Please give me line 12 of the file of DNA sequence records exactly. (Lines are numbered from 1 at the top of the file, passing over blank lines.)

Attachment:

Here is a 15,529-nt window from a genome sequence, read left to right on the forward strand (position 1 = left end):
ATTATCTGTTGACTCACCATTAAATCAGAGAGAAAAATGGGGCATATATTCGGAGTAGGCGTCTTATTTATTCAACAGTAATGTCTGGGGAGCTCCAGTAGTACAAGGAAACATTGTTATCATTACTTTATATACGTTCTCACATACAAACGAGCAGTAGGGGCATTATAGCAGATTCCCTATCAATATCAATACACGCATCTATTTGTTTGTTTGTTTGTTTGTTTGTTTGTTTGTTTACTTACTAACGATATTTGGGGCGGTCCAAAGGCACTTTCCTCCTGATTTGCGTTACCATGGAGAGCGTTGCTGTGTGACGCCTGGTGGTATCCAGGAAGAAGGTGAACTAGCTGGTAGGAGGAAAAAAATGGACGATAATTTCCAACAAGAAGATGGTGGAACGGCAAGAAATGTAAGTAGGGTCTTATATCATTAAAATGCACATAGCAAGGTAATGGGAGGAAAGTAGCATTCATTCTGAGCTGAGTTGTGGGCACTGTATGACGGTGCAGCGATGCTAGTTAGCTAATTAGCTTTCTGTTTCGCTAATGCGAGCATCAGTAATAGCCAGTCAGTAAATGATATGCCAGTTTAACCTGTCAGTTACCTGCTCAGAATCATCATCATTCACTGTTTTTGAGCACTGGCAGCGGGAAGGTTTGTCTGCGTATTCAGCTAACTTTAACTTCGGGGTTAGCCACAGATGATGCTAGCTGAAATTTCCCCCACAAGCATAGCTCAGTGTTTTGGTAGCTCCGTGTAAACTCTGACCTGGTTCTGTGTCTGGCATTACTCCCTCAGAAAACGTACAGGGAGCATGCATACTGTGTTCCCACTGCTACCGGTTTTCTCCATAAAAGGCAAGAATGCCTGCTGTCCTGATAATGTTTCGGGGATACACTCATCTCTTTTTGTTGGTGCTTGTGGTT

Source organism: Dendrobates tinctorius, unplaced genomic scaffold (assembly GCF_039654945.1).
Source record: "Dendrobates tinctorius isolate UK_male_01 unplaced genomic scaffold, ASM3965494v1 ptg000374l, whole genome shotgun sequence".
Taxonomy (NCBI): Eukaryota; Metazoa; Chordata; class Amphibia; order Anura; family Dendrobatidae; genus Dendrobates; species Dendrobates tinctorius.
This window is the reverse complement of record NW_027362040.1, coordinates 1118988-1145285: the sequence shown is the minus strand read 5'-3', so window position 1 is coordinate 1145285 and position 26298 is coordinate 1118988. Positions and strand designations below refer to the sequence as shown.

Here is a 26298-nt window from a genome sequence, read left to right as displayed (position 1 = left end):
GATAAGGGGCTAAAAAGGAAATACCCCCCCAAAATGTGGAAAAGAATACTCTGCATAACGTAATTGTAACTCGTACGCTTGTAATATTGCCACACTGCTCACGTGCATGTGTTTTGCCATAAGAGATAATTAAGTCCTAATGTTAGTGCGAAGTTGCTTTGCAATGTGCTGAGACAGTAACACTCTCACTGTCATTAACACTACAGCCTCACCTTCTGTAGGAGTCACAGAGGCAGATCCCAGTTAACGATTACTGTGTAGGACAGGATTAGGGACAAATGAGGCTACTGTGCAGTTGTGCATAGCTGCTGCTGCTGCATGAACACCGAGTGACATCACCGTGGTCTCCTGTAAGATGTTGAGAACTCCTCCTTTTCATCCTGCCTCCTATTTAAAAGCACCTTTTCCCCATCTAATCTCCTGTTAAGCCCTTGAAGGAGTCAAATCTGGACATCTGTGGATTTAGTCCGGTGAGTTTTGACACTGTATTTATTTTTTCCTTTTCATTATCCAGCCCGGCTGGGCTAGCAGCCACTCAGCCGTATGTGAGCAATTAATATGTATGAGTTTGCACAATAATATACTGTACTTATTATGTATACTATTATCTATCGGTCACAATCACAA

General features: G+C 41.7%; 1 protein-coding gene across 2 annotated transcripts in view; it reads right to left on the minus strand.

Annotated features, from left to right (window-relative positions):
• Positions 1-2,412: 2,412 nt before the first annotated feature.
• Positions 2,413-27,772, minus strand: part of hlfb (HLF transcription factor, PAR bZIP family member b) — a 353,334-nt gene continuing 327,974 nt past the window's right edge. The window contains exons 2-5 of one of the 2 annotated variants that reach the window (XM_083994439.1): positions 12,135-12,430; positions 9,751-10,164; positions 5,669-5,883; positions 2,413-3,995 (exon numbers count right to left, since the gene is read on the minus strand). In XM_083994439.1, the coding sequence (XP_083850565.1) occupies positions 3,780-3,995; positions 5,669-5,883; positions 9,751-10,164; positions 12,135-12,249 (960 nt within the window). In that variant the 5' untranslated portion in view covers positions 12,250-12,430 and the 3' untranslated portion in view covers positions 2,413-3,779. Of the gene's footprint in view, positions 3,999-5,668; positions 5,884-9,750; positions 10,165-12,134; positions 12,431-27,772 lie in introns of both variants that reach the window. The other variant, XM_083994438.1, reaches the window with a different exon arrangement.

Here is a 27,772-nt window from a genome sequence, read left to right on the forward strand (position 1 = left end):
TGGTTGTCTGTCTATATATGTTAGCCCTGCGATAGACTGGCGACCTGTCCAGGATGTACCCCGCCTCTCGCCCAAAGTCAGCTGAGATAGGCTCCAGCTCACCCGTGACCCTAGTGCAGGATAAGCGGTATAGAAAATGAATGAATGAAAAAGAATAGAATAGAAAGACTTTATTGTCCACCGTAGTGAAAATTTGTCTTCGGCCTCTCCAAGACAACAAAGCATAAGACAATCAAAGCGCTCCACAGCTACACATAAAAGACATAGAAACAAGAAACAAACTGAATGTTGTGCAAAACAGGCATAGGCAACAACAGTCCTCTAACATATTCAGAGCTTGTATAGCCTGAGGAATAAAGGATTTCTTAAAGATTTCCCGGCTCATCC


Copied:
• Positions 2,413-27,772, minus strand: part of hlfb (HLF transcription factor, PAR bZIP family member b) — a 353,334-nt gene continuing 327,974 nt past the window's right edge. The window contains exons 2-5 of one of the 2 annotated variants that reach the window (XM_083994439.1): positions 12,135-12,430; positions 9,751-10,164; positions 5,669-5,883; positions 2,413-3,995 (exon numbers count right to left, since the gene is read on the minus strand). In XM_083994439.1, the coding sequence (XP_083850565.1) occupies positions 3,780-3,995; positions 5,669-5,883; positions 9,751-10,164; positions 12,135-12,249 (960 nt within the window). In that variant the 5' untranslated portion in view covers positions 12,250-12,430 and the 3' untranslated portion in view covers positions 2,413-3,779. Of the gene's footprint in view, positions 3,999-5,668; positions 5,884-9,750; positions 10,165-12,134; positions 12,431-27,772 lie in introns of both variants that reach the window. The other variant, XM_083994438.1, reaches the window with a different exon arrangement.